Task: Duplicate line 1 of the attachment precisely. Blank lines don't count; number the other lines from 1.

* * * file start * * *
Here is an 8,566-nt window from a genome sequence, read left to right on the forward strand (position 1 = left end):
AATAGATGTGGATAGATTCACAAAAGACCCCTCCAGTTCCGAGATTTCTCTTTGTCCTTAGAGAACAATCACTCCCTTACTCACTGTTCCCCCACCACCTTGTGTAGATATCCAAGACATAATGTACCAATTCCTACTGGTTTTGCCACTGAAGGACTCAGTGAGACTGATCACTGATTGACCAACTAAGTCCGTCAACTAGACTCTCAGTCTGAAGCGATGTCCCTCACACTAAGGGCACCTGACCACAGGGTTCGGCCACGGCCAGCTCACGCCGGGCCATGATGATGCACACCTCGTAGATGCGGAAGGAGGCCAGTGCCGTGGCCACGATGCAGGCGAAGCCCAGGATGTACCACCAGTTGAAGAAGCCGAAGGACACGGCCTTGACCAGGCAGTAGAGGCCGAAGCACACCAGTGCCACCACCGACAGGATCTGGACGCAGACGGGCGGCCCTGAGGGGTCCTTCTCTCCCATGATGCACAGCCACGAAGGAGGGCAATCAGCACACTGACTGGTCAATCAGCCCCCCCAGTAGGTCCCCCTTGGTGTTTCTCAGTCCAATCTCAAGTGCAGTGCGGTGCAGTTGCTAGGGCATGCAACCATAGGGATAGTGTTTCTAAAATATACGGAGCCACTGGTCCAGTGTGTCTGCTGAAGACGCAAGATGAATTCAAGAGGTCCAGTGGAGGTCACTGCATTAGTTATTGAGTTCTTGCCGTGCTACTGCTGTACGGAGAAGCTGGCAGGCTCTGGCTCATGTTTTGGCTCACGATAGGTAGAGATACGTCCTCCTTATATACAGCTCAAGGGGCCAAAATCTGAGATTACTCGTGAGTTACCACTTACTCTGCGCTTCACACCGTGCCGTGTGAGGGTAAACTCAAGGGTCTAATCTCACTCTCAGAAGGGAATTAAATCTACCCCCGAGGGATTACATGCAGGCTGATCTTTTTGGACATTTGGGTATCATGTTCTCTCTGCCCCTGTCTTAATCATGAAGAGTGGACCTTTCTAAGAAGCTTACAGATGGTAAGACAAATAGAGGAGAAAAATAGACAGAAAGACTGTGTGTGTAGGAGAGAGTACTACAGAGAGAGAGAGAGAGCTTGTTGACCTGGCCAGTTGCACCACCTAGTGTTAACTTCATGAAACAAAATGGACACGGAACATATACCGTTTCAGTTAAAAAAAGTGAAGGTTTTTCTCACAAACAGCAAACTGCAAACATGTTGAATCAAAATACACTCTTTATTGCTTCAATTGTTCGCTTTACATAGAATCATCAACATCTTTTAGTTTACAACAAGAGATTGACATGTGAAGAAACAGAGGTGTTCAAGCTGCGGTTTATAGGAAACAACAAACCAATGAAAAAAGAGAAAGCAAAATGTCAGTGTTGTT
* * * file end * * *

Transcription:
Here is an 8,566-nt window from a genome sequence, read left to right on the forward strand (position 1 = left end):